Mental Health

Online Mental Health Resources for Black Women


Just like Black lives, Black mental health matters.

As tensions in our country have been at an all-time high over the past few months, a wide combination of factors have made this time especially challenging and exhausting for Black women and girls. As Grace, the founder and editor-in-chief of Sorella Magazine, wrote in a piece about the realities she’s learned about being a Black woman, “Black women have become the face of Black activism. When you think of Black Lives Matter, more than likely an image of a Black woman holding up a sign comes to mind. However, few people are willing to talk about the mental side effects of dedicating your life to fighting social injustice.”

To help you out in your search to help relieve the tensions in your mind and seek the help and comfort that you need at this time (and in the future), we wanted to provide you with some useful wellness resources, accounts to follow, podcasts to stream, specialized therapist directories, and more. As culture plays a key role in every aspect of our lives, therapy and mental well-being is no exception. These resources have been created for and by BIPOC, and are designed to resonate with and impact you on a deeper, more lasting level.


Wellness Resources and Communities


Sista Afya

Chicago-based and Black women-focused, this mental wellness community has pivoted to expanding their reach online, and provides monthly support groups, group therapy sessions, and workshops for GenZ and Millennial Black women. Additionally, their site also currently offers online community events on various topics and an abundance of mental health resources and information.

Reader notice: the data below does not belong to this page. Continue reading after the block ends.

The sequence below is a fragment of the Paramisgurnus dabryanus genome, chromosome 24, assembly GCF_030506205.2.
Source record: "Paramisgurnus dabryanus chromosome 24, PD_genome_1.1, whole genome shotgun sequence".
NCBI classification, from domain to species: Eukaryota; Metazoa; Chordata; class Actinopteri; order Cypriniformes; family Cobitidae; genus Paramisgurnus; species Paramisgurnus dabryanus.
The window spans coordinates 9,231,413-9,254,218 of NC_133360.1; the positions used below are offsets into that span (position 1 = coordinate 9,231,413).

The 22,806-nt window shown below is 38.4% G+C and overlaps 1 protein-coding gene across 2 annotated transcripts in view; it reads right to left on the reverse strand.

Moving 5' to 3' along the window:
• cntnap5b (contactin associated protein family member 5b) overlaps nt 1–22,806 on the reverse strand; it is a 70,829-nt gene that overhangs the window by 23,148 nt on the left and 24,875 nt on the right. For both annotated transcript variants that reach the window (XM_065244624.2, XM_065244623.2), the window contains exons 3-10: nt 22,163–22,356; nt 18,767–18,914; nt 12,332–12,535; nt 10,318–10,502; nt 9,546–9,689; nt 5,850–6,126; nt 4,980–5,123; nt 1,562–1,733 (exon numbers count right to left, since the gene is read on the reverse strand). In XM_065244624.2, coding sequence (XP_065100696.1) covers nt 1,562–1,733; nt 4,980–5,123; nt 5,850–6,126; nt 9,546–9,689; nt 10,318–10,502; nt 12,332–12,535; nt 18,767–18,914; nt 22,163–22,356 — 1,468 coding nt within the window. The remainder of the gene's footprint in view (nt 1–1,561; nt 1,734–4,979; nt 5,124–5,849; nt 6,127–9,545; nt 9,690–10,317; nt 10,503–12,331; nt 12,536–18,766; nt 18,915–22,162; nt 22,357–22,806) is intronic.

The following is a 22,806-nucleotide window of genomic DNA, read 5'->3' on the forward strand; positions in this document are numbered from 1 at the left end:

Ethel’s Club

This vibrant virtual space serves as a hub for BIPOC to find community and resources to thrive mentally and creatively. Members have access to in-depth conversations, live-streamed classes, wellness sessions, and more with various young and diverse creatives. Follow them on Instagram to gain access to amazing advice and information, as well as free resources to help out with mental health and well-being.



This Brooklyn-based wellness space was established by its founders Darian Hall and Elisa Shankle to “create a safe space where healing is accessible, inclusive, and community oriented.” It’s currently offering online live-streamed classes and workshops that allow your mind to take a break and feel rejuvenated and restored. Some samples of these are Meridian Cleansing YogaMindfulness Grounding MeditationBreathwork for Trauma, and Circle of Care for Black Womxn.


Liberate Meditation

The Liberate app is guided by the notion that “culturally-relevant practices are essential for healing,” and has been used widely to help ease anxiety and assist with sleep. It presents guided meditations and talks that are designed specially for (and by) BIPOC, and gives users the opportunity to join an online community of like-minded individuals.


POC Online Classroom

This online classroom contains resources, syllabi, and zines created for People of Color, by People of Color. It aims to help empower marginalized groups and individuals through its various links to free online readings resources regarding topics such as Racial Communities & IdentitiesOrganizingIntersectional FeminismSelf-Care, and more.


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Instagram Accounts to Follow



This account is designed to create a mental health community for GenZ and Millennials. As you scroll through their page, you’ll find photos and videos of personal stories by Black women, wellness tips, and artistically bold graphics designed to give you an instant emotional boost.



Activist, writer, and speaker Rachel Elizabeth Cargle is one the most powerful voices in media today, and is also the founder of The Loveland Foundation, a group committed to the healing and well-being of BIPOC communities, with a special focus on Black women and girls. Follow this account for mental health and self-care tips, statistics, inspirational mantras, and more.



Powered by the Black Mental Health Alliance, this page features insight from the organization’s experienced team members, advice from licensed Black therapists and mental health professionals, information on virtual town halls and workshops, and messages to help remind you to check in with yourself.